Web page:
<font color="#4f81bd">ComPtr</font>&lt;<font color="#4f81bd">Vector</font>&lt;<span class="kwrd">int</span>&gt;&gt; v = Make&lt;<font color="#4f81bd">Vector</font>&lt;<span class="kwrd">int</span>&gt;&gt;(initialSize, isFixedSize);

<span class="rem">// Access the vector using Windows Runtime interface methods.</span>
v-&gt;Append(42);
v-&gt;InsertAt(0, 23);

<span class="rem">// Internally to your implementation module, it is also possible</span>
<span class="rem">// to get direct access to the underlying STL collection.</span>
std::<font color="#4f81bd">vector</font>&lt;<span class="kwrd">int</span>&gt;&amp; raw = v-&gt;InternalVector();
std::sort(raw.begin(), raw.end());

v.CopyTo(<font color="#a5a5a5">returnValue</font>);<br /> <font color="#0000ff">return </font>S_OK;
}</pre>


<p> </p>

<h3><a href="https://github.com/Microsoft/Win2D/blob/master/winrt/inc/AsyncOperation.h" target="_blank">AsyncOperation.h</a></h3>

<p>This header provides the classes AsyncOperation&lt;T&gt; and AsyncAction, which implement the Windows Runtime interfaces <a href="http://msdn.microsoft.com/en-us/library/windows/apps/br206598.aspx" target="_blank">IAsyncOperation&lt;T*&gt;</a> and <a href="http://msdn.microsoft.com/en-us/library/windows/apps/windows.foundation.iasyncaction.aspx" target="_blank">IAsyncAction</a> respectively. It runs arbitrary code on the system threadpool, and reports the result or error status through standard async interfaces. It is also possible to register one async operation to run as the continuation of another.</p>

<p>Example (error handling skipped for brevity) which uses an asynchronous thread pool task to add two integers:</p>

<pre class="csharpcode"> <font color="#9b00d3">IFACEMETHODIMP</font> AddAsync(<span class="kwrd">int</span> a, <span class="kwrd">int</span> b, <font color="#4f81bd">IAsyncOperation</font>&lt;<span class="kwrd">int</span>&gt;** <font color="#a5a5a5">returnValue</font>)
{
<font color="#0000ff">auto</font> asyncOperation = Make&lt;<font color="#4f81bd">AsyncOperation</font>&lt;<span class="kwrd">int</span>&gt;&gt;([=]
{
<span class="kwrd">return</span> a + b;
});

asyncOperation.CopyTo(<font color="#a5a5a5">returnValue</font>);
<font color="#0000ff"> return </font>S_OK; <br /> }</pre>

<p>Even sillier example, which runs an asynchronous multiply task as the continuation of an asynchronous addition:</p>

<pre class="csharpcode"> <font color="#9b00d3">IFACEMETHODIMP</font> AddAndThenMultiplyAsync(<span class="kwrd">int</span> a, <span class="kwrd">int</span> b, <span class="kwrd">int</span> c, IAsyncOperation&lt;<span class="kwrd">int</span>&gt;** <font color="#a5a5a5">returnValue</font>)
{
<span class="rem">// Start the first asynchronous computation.<br /> // This computes a + b.</span>
<font color="#4f81bd">ComPtr</font>&lt;<font color="#4f81bd">IAsyncOperation</font>&lt;<span class="kwrd">int</span>&gt;&gt; addOperation;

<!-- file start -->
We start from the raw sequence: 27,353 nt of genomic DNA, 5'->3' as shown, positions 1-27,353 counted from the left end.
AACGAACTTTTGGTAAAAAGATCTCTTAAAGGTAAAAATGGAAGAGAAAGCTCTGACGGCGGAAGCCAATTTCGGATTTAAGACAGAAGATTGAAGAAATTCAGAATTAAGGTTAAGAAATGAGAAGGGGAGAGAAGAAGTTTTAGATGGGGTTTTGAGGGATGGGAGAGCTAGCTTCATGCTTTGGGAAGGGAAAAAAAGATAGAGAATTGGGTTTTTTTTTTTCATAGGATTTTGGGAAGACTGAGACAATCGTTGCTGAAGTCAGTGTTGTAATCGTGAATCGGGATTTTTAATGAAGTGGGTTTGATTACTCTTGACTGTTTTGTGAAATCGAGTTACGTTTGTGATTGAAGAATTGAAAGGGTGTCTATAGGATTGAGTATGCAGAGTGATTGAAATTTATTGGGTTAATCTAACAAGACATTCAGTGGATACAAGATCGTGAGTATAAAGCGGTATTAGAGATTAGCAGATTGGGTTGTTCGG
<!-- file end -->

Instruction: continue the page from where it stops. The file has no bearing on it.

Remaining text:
AddAsync(<font color="#a5a5a5">a</font>, <font color="#a5a5a5">b</font>, &amp;addOperation);

<span class="rem">// Register a second asynchronous computation to run as the continuation of the first.<br /> // This computes &lt;previous async result&gt; * c.</span>
<font color="#0000ff">auto</font> multiplyOperation = Make&lt;<font color="#4f81bd">AsyncOperation</font>&lt;<span class="kwrd">int</span>&gt;&gt;(addOperation, [=]
{
<span class="kwrd">int</span> addResult;
addOperation-&gt;GetResults(&amp;addResult);
<span class="kwrd">return</span> addResult * c;
});

multiplyOperation.CopyTo(<font color="#a5a5a5">returnValue</font>);<br /> <font color="#0000ff">return </font>S_OK;
}</pre>
<div style="clear:both;"></div><img src="http://blogs.msdn.com/aggbug.aspx?PostID=10571125" width="1" height="1">

Source


WRL implementations of IVector and IAsyncOperation

  Posted by , 10 November 2014 - - - - - - · 28 views

<p><em>tl; dr</em>
<p>If you are developing your own Windows Runtime component using WRL, you might be interested in borrowing these implementations of standard interfaces:</p>
<ul>
<li><a title="https://github.com/Microsoft/Win2D/blob/master/winrt/inc/Vector.h" href="https://github.com/Microsoft/Win2D/blob/master/winrt/inc/Vector.h">https://github.com/Microsoft/Win2D/blob/master/winrt/inc/Vector.h</a> </li>
<li><a title="https://github.com/Microsoft/Win2D/blob/master/winrt/inc/AsyncOperation.h" href="https://github.com/Microsoft/Win2D/blob/master/winrt/inc/AsyncOperation.h">https://github.com/Microsoft/Win2D/blob/master/winrt/inc/AsyncOperation.h</a> </li>
</ul>
<p><em></em></p>
<p><em>More detail:</em></p>
<p>Windows Runtime components can be implemented using .NET, C++/CX, or standard C++ with <a href="http://msdn.microsoft.com/en-us/library/hh438466.aspx" target="_blank">WRL</a>.&nbsp; We chose WRL for the <a href="https://github.com/Microsoft/Win2D" target="_blank">Win2D project</a>, because it&rsquo;s the lowest level option and gives the most control over every detail of the implementation.&nbsp; Of course, this also means it is the hardest to work with and requires us to do the most work!</p>
<p>The Windows Runtime defines standard interfaces representing collections (<a href="http://msdn.microsoft.com/en-us/library/windows/apps/br206631.aspx" target="_blank">IVector</a>) and asynchronous computations (<a href="http://msdn.microsoft.com/en-us/library/windows/apps/br206598.aspx" target="_blank">IAsyncOperation</a>).&nbsp; Both .NET and C++/CX provide rich language projections on top of these interfaces, mapping them to specialized APIs that make it easy to create and consume them.&nbsp; WRL, not so much <img src="https://blogs.msdn.microsoft.com/shawnhar/wp-includes/images/smilies/icon_smile.gif" alt=":-)" class="wp-smiley" /></p>